Assam tea a hit in China

Teas from an Assam garden has evoked a good repsonse in an expo in China by getting orders from foreign countries. Assam teas are also finding a good market in the neighbouring country.

By ROOPAK GOSWAMI in Guwahati
  • Published 8.07.18
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Visitors at the Rujani Tea stall at a tea expo in China

Guwahati: Teas from an Assam garden has evoked a good repsonse in an expo in China by getting orders from foreign countries. Assam teas are also finding a good market in the neighbouring country.

Aideobarie garden from Jorhat district in Upper Assam, which sells teas under the Rujani brand, is the only participant from India at the Emei Tea Expo at Emie Shan city in Lechan County in Sichuan province of China.

Altogether 276 tea brands and manufacturing companies, mainly from China and 36 international tea companies, are participating in the expo, which started on Friday and will conclude on July 9.

Rujani Tea is an online tea store of Aideobarie tea garden.

"Rujani's speciality black whole leaf teas have found great demand from the foreign tea purchasers attending this exhibition. We have confirmed orders from Simply Tea of Denmark and Le Partitude of Paris. Discussions are on with Sharon Johnson of the Australian Tea Masters and other buyers from Australia, the US, Thailand, Malaysia and Italy," Raj Barooah, director of Aideobari tea estate, told The Telegraph.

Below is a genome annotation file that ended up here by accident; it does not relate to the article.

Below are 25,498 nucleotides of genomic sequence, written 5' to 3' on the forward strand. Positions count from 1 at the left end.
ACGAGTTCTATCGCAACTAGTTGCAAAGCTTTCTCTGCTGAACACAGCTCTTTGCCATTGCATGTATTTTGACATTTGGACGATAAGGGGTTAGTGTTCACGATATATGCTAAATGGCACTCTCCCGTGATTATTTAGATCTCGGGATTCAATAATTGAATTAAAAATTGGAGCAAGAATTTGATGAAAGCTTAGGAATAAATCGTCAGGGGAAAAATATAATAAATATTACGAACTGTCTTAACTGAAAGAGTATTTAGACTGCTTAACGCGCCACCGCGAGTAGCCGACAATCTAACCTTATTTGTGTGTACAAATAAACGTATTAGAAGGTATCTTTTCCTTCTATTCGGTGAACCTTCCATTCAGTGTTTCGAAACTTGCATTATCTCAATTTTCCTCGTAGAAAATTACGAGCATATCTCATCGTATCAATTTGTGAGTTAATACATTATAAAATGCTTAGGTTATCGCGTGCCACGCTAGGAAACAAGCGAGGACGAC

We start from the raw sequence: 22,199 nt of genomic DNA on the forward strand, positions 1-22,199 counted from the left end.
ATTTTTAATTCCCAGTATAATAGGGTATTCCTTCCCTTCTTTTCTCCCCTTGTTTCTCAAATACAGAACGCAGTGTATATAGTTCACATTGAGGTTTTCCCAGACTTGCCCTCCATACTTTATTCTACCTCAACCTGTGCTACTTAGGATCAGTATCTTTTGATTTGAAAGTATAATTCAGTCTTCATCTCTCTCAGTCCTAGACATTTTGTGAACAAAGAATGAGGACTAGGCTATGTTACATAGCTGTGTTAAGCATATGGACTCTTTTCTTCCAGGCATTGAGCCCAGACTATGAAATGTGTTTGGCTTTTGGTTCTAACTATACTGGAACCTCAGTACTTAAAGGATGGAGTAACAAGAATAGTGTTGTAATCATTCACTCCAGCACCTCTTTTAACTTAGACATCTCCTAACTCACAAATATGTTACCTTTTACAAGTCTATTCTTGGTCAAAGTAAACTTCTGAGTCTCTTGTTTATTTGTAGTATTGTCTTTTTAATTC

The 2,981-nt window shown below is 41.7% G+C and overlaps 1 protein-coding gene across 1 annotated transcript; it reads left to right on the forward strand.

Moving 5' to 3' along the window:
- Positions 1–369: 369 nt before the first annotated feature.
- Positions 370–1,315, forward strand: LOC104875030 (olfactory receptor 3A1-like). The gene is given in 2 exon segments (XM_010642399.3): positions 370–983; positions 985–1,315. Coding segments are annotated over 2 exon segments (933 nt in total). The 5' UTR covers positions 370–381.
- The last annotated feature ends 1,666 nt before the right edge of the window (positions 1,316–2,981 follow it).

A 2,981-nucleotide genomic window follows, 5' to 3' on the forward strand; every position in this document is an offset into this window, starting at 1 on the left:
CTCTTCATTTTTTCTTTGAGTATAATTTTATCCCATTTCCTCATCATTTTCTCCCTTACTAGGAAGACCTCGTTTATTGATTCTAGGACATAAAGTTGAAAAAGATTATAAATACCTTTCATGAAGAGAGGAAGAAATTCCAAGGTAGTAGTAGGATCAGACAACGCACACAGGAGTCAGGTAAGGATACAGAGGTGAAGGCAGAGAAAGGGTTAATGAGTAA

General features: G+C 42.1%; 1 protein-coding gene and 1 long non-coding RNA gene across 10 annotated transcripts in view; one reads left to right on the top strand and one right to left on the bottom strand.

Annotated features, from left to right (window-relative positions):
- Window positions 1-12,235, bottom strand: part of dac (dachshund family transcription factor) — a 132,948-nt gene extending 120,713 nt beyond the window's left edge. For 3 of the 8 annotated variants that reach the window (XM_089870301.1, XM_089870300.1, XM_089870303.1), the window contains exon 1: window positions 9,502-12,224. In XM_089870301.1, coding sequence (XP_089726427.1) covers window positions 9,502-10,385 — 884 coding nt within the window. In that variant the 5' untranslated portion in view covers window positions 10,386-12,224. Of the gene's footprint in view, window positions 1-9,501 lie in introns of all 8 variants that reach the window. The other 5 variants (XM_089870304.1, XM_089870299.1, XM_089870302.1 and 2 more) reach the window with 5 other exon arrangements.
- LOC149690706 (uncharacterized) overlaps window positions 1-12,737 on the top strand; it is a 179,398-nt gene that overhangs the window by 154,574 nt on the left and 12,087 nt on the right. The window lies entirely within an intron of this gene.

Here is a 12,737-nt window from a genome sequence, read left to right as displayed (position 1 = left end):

Altogether 26 varieties of tea are on display. Some of them are White Tea, Baimudan Bliss and Sliver Needle.

He said there were enquiries from many Chinese tea buyers for their CTC tea, which is now popular among Chinese youth who see the traditional Chinese tea drinking ways as not fashionable and like a grandpa beverage. Milk tea and chai lattes are the urban youth's new drink. Sri Lankan brands have already got a foothold in this country but Indian teas have a great potential as well.

"We find that that there is great potential for premium Indian black teas to sell in Europe and are trying to explore this route. We have held discussions with several tea companies. This is because Chinese tea is quite over priced at the moment because of rising labour costs in most of the tea areas of this country," he said.

"However the most popular Chinese tea, domestically and in their export market, is the fermented tea, called Puer teas, from Yunnan province. We should conduct studies and research on this category," he added.

He said Rujani Tea's newly developed online platform will soon collaborate with some international tea aggregators.

"This we hope will take Rujani Tea, as an Indian tea brand, to the homes of many international homes," he said.